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IrDA is an acronym for the Infrared Data Association, an organization which sets communications standards for infrared over small distances. IrDA has been around since 1993, as an overseeing body for a wide group of infrared technologies. Traditionally, infrared devices, such as old television remote controls, use a one-way beam. They send information out, but aren't capable of receiving information back. Bi-directional infrared devices are substantially more complicated than one-way emitters, and so IrDA formed to help maintain a set of standards everyone could stick to.
IrDA devices include printers, cameras, handheld portables, smart remotes with display screens, cell phones, and even new smart bank cards. IrDA devices are quite cheap, with the parts that make them up costing only pennies, making them attractive for use in a wide range of devices. Because IrDA beams are directional, they are relatively secure from eavesdropping and other unauthorized forms of access to information sent over their channel.
The range on IrDA devices is intended to be approximately 3 feet (1m), but in practice some devices have smaller ranges than this, while others may have ranges near 10 feet (3m). Current bandwidth can reach up to 16Mbps (megabytes per second), though technology in development may propel that maximum speed to in excess of 100Mbps. Even mid-level speeds will usually reach the 1-4Mbps range, which is on a par with the parallel ports traditionally used with devices such as printers and cameras.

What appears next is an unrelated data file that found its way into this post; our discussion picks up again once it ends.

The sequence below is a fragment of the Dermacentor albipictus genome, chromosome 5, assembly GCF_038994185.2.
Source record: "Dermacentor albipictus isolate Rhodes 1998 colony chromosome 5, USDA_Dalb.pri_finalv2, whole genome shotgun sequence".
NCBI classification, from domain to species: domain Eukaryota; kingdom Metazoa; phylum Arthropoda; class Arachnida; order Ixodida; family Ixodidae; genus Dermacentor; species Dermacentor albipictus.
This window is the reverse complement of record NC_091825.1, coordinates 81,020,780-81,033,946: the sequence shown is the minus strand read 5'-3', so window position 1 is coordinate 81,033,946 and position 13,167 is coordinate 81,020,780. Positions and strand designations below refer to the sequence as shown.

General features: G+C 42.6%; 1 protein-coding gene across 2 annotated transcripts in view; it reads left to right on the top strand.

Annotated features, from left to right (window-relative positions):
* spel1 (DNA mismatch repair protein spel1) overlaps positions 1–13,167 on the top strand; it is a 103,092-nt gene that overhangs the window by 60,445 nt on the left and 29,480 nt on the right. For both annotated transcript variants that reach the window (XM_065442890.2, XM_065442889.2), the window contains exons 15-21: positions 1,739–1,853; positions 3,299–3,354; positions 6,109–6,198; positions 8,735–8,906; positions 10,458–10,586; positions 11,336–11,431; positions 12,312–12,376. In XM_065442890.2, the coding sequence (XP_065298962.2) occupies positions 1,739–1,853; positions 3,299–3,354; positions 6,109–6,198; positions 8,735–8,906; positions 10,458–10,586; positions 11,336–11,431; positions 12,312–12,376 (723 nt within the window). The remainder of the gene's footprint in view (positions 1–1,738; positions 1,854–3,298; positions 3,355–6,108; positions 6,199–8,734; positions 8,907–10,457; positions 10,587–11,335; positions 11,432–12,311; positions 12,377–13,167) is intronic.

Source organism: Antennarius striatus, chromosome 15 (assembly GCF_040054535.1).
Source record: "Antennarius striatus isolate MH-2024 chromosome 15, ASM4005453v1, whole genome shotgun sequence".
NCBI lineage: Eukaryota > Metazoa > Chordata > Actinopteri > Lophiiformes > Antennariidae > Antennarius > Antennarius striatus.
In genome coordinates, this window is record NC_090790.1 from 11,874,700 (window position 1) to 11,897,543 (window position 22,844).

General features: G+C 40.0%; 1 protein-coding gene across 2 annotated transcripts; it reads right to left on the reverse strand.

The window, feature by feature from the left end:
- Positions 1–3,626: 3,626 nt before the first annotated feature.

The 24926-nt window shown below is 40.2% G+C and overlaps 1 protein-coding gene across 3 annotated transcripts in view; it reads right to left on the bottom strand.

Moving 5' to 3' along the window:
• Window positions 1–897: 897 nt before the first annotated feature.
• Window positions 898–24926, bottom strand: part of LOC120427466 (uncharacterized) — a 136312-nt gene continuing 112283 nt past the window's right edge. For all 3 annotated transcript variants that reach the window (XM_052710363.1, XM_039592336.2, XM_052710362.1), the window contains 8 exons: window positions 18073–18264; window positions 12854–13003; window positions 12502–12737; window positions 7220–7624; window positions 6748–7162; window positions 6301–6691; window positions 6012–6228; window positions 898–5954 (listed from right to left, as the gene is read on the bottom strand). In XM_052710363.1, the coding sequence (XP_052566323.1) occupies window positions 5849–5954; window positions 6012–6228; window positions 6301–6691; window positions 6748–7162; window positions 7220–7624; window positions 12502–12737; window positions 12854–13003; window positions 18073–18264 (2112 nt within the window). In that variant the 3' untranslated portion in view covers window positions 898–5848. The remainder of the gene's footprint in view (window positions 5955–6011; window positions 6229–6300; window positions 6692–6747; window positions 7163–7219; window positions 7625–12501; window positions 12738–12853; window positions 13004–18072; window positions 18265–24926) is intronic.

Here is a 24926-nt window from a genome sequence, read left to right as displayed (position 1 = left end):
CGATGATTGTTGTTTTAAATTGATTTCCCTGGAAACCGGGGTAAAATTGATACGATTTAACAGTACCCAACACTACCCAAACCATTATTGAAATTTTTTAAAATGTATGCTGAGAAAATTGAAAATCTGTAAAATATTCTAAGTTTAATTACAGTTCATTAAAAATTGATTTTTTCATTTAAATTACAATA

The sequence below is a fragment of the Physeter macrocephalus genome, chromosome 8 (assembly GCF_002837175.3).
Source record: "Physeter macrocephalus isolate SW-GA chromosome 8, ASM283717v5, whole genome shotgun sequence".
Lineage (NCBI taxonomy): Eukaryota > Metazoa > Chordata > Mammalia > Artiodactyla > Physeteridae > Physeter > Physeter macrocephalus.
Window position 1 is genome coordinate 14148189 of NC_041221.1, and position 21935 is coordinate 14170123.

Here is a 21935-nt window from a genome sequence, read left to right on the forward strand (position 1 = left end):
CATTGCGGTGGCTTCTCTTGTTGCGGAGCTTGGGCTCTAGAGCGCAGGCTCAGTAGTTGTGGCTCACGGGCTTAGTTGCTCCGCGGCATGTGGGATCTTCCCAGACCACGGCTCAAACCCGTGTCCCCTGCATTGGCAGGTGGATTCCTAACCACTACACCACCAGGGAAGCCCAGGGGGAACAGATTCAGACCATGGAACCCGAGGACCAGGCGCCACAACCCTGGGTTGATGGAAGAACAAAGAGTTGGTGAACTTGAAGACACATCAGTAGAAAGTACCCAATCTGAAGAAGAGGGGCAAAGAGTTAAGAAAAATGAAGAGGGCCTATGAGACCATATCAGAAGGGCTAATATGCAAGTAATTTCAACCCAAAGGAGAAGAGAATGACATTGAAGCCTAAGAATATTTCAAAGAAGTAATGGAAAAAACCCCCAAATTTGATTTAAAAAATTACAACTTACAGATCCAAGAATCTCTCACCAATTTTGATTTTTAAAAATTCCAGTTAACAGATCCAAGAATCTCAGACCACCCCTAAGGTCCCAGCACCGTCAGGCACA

The specifications of IrDA are given as different levels, with higher levels stacking on top of lower ones. The basic level of IrDA specs is the Infrared Physical Layer Specification (IrPHY), which is necessary in all IrDA devices. This spec lays out the angle limits, speed range, distance range, and modulation for an IrDA device.
The second and third layers of the IrDA specification, which are both also required, are the Infrared Link Access Protocol (IrLAP) and Infrared Link Management Protocol (IrLMP). The IrLAP outlines the ways in which an IrDA device finds and connects with another IrDA device. The IrLMP outlines how service provider lists can be made available, as well as how different data channels are found.
Some of the optional protocols an IrDA device might employ are the IrLAN, Tiny TP, and IrFM. The IrLAN specification gives guidelines for how to allow an IrDA device to connect to a traditional local-area network. The Tiny TP specification has methodologies for transmitting large messages easily and with little data interference. The IrFM specification is relatively new, and intended to allow devices such as PDAs or cell phones to act as wireless sources of funds. These devices can be pointed at IrFM-enabled devices such as next-generation subway terminals or soda machines to deduct money from an account and handle the transaction automatically.